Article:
——-
1 Where x = dingleberries and y = bag.

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The Industrial Jazz Group’s east coast ROCKTOBER tour unofficially began yesterday, as a few west coast members made their way into the eastern time zone. Yesterday I rented the smallest of the three tour vehicles: an “arrest me red” 2009 Chevy Impala. This afternoon the rest of the band flies in, and we head straight to our rehearsal in Brooklyn, and then we’re off to Pittsfield, MA to play as part of that city’s Jazz Festival.

This tour is our most ambitious to date; I just loosely mapped it out via Google Maps and this is what I discovered: This tour, from city to city, is just shy of 2000 miles. Insane, isn’t it?

That's a lotta miles: 1938 of them

That's a lotta miles: 1938 of them

Another new high for us is the hiring of an official tour photographer. Out of the many photographers we know, we chose Steven Noreyko of Austin, Texas. I freakin’ love his work, and his specialty is capturing people interacting with odd environments. If a 10-city, 10-day, 2000-mile tour with 17 people crammed in three vehicles and sleeping on floors isn’t an odd environment, I don’t know what is. I told Steve that he could do with us as he pleased, as long as he got at just one shot of us in front of an Applebee’s sign.

For tour updates, keep your eye on this here spot, as well as on Twitter. Durkin, Dan Rosenboom (our skeletor/trumpet master), Matt (our mirthmaster), Steve (our photomaster) and yours truly (the bee-master) all have Twitter accounts and will be keeping you up to date in 140 characters or less. We’ll be trying to use the #ijgtour hashtag, character-limit permitting. If you attend one of our shows, please use that tag, too! (Unless you hate the show. Then use #KennyG.)

To the Impala!

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eh?When I was living in San Francisco, one thing I grew to appreciate was the ubiquity of earplugs at bars, music venues, and thumpy clubs. Just ask the bartender for a pair, or grab a set as you paid your cover charge and you were good to go. You could hear the nuances of the music just fine, but your ears weren’t ringing for three days post-event. Lots of people wore them, and it wasn’t considered dorky.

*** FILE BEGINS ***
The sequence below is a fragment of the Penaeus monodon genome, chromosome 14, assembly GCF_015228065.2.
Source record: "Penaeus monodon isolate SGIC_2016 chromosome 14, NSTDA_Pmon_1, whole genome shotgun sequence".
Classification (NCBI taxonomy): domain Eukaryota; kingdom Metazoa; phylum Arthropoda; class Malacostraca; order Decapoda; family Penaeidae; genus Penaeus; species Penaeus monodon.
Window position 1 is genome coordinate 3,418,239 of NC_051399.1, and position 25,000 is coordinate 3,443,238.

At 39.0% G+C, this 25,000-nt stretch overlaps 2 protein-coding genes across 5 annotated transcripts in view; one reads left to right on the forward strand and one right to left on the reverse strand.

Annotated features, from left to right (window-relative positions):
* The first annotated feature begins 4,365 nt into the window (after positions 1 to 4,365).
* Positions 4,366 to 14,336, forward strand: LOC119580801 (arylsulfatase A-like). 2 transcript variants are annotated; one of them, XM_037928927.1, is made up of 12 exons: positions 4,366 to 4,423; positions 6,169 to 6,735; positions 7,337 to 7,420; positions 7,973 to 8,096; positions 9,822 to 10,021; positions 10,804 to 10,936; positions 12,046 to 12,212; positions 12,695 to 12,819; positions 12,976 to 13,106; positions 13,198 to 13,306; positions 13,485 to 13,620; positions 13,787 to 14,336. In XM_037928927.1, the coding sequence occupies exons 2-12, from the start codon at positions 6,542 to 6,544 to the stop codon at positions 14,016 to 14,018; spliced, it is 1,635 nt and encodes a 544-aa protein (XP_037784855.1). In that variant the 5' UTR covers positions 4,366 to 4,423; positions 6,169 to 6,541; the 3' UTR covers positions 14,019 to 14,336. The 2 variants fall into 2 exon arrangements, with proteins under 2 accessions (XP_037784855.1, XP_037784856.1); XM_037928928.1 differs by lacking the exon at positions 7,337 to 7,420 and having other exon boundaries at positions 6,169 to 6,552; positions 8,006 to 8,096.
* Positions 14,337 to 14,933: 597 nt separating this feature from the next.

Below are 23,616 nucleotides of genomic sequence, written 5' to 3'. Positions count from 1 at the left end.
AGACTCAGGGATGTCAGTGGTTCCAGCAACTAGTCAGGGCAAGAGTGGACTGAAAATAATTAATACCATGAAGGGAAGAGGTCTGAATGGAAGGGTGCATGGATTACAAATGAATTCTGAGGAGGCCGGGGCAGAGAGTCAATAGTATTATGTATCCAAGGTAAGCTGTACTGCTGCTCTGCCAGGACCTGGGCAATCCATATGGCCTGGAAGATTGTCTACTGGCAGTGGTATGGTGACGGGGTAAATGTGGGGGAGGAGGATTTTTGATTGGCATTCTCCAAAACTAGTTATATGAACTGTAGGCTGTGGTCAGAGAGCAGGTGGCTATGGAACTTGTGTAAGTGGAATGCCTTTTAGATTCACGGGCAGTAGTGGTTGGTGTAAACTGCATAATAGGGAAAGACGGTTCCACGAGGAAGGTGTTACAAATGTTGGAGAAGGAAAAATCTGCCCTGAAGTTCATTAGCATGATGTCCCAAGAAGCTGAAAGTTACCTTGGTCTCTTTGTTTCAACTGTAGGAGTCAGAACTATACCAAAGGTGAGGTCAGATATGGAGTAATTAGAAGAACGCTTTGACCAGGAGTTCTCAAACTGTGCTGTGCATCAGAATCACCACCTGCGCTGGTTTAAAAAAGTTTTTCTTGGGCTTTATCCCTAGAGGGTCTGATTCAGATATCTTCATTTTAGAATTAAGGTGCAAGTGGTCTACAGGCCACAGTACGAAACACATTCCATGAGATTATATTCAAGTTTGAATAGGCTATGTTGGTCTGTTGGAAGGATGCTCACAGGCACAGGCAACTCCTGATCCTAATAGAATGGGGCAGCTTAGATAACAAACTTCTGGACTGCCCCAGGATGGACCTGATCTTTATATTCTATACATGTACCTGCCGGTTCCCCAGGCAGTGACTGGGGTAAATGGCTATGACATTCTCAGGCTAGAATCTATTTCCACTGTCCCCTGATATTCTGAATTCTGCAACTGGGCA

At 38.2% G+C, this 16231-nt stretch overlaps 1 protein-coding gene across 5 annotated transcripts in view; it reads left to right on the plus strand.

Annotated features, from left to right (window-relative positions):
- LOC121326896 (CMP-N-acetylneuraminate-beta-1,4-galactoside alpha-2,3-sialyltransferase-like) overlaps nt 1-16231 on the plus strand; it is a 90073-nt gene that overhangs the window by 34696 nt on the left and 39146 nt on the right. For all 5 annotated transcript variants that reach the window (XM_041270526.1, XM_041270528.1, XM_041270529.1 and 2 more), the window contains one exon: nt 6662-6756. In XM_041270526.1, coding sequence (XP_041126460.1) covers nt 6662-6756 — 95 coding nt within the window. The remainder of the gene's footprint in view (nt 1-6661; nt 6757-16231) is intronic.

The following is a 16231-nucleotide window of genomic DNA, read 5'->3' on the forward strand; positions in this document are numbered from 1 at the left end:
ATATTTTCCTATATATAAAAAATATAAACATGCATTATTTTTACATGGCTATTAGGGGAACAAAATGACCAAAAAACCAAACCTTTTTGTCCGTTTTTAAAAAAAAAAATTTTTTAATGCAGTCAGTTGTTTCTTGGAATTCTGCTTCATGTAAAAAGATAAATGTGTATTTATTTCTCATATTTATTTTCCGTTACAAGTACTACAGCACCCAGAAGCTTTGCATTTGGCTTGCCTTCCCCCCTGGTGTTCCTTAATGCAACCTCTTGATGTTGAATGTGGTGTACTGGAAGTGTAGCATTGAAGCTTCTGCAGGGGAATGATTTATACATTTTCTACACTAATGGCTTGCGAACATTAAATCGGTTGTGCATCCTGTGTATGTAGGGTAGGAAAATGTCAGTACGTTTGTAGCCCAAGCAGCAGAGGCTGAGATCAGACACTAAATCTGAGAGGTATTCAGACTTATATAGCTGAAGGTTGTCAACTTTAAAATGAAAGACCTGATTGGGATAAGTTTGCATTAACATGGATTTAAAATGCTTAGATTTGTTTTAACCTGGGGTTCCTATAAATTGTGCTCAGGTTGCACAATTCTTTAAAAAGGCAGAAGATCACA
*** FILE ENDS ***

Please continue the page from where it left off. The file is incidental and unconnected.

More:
I always keep earplugs in my pocket or purse, because I never know when I’m gonna be in an emergency rock-and-roll situation– yessiree, that’s the life I lead. One minute I’m shopping for soup, and the next minute: METAL!!1!

Anyway.

Singing for a big band means that I stand in front of 14 other people playing their hearts out, which translates into ow-ow-ow-ow after the second song if I’ve forgotten mah ‘plugs. You should see the fabulous set Tany has– I bet she’d show you if you asked nicely. (Her EARPLUGS people, her earplugs. Tany will show you her fabulous set of EARPLUGS. Good lordy, you are that pig!)

Because some venues let audience members sit close to the stage, I can see folks cowering a bit during the loud bits, and relaxing more during the quieter moments. But let’s face it: Even when 16 people are all playing softly, it’s still loud.

Folks, we want you to be able to enjoy our music for many years to come, so you have to protect yourself. Practice safe listening!

You can do this by:

1) Not listening to shitty music
2) Buying The Industrial Jazz Group’s albums, either online, or at a show
3) Supporting the band by donating to our fund raiser (Honestly! This is scientifically proven to protect your hearing!)
4) Wearing your earplugs.

As a comfy, environmentally friendlier, low-cost, effective option, we like Argus Hexagonal Polyurethane earplugs. Hexagonal design means there’s less production waste than round or conical earplugs, and they expand comfortably in your ear canal just fine. Polyurethane means no latex allergy concerns. And we buy them in black, because black is the (non-)color of ROCK.

So this is why I, Jill Knapp, The Industrial Jazz Group’s Patron Saint of Hearing Protection, will make sure that earplugs will be available at our east coast shows this ROCKtober. Like I said, we want you to enjoy our music for many years, but you can’t do that if we make you all deeef.

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Our faux-mustachioed brethren, Sons of Maxwell, sing a true song of woe called United Breaks Guitars. The band’s singer/guitarist, Dave Carroll (no relation to our own Ian Carroll), had his Taylor guitar obliterated by the United ground crew at O’Hare, and when he didn’t get no satisfaction from that fine airline over the course of 9 months, he decided to get all songwritey and YouTubey about it. YES! I love this man!

This, my friends, is why The Industrial Jazz Group is a Southwest Airlines kind of band. I love their low fares, snarky attitude, no-change-fee policy, blah blah blah, all that. They just freakin’ rule.

You know, for all the cross-country flying that we do (which is a lot, considering we’re 17 people), I think Southwest should give us some kind of corporate sponsorship. Don’t you think? “The Industrial Jazz Group: The official avant-garde party band of Southwest Airlines” sounds pretty good to me.